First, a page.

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China’s environmental regulators say they are planning a campaign that will target dumping and improper storage of hazardous materials. Special attention will be given to heavy metals and electronic waste.
Deputy director Zhang Lijun, a representative of the Ministry of environmental protection, mentioned in early September that the situation in Qujin city, in the southern province Yunan, was deteriorating. A local chemical company dumped more than 5,000 tons of chromium in June.
The case is not a singular one, as China has been confronting a crisis of heavy metals poisoning after years of lax policies regarding safety standards. This has led to a rise in the number of reported pollution emergencies, usually involving lead and other various toxins from chemical and electronics factories.
According to Zhang Lijun, the situation in Qujin, and many other similar cases, reflect “widespread inadequacies in handling and disposal of hazardous waste in the country and pose a threat to public health.” Zhang also added that companies handling chromium, polycrystalline silicon used in solar cells, sewage sludge and electronic waste would be facing closer scrutiny in the future.
The Qujin case caused national alarm after the chromium dumped by Yunnan Luliang Chemical Industry in June killed livestock and tainted rivers supplying drinking water for cities situated in the densely populated Pearl River Delta. The amount of chromium slag stockpiled at the chemical plant in Qujing reaches more than 140,000 tons, the environmental group Greenpeace reported.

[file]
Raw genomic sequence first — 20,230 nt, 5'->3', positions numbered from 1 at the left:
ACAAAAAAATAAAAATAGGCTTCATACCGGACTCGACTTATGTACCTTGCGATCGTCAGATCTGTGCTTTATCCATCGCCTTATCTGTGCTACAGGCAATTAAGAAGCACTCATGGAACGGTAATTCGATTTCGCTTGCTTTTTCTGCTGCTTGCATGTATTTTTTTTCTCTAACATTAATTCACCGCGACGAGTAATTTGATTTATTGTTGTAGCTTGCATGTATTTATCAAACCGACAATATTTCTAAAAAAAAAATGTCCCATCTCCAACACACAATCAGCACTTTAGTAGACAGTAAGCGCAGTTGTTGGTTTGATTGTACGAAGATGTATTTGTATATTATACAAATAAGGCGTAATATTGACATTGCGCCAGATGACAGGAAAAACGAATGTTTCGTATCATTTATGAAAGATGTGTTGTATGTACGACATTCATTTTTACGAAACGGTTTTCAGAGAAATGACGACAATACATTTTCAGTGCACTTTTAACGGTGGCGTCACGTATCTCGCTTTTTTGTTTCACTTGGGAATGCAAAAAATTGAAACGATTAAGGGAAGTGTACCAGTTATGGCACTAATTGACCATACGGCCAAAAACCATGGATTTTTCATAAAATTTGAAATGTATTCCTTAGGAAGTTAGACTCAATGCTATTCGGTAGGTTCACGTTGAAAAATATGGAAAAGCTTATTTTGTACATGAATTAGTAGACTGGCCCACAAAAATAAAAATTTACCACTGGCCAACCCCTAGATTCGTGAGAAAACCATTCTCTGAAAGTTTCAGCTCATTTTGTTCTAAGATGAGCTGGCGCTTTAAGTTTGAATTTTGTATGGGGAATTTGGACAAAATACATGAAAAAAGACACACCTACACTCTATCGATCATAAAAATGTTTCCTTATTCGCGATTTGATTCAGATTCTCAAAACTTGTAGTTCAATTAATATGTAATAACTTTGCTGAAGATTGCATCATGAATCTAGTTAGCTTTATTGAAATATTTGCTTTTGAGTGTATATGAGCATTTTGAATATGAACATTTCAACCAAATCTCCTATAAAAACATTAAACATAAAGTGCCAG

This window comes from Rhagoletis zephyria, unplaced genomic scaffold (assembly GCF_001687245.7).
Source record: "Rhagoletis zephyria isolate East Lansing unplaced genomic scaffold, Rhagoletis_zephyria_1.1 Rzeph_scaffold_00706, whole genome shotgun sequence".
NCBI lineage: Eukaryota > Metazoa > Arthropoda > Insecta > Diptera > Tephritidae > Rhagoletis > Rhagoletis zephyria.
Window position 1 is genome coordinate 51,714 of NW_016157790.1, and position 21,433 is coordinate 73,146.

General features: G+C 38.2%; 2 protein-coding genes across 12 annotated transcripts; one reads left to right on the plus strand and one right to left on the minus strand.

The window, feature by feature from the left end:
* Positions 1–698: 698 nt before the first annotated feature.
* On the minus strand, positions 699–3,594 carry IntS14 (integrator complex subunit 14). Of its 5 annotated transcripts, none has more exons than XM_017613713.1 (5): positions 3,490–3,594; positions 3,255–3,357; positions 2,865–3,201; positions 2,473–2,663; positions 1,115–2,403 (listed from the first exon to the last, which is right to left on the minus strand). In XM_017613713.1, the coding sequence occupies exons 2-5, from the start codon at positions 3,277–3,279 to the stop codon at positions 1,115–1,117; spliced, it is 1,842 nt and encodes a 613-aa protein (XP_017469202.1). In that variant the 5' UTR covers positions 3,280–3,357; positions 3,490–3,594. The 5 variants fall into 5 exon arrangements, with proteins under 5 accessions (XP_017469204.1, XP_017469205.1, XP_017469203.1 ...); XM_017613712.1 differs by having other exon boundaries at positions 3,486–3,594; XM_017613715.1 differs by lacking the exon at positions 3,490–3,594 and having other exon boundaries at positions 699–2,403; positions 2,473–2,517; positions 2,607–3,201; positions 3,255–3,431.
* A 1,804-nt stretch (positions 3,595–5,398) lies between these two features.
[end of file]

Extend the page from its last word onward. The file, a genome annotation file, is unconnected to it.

The figures released recently by the government also point to the gravity of the situation. According to China Daily, the country produced 45.7 million tons of hazardous waste in 2007, an amount expected to increase by 5 percent to 7 percent a year in 2011-2015.
China’s environmental regulators have said they plan to clean up contamination of the soil and water supplies from factories scattered across the country, a side-effect of the concentration of so much of the world’s industrial production in China. Implementing efficient measures is also hindered by a lack of compliance at the local level.
In Qiujing the drivers who were meant to haul the chromium waste to a processing plant in a neighboring province, instead dumped the hazardous loads near a reservoir. According to media reports, rains washed some of the toxins into the lake, killing livestock.
After news of the incident surfaced, authorities in Yunnan initially denied complaints, voicing the fears of a public health hazard caused by inappropriate handling of toxic materials. In such instances, local officials heavily dependent on tax revenues from big factories usually try to downplay or cover up such problems.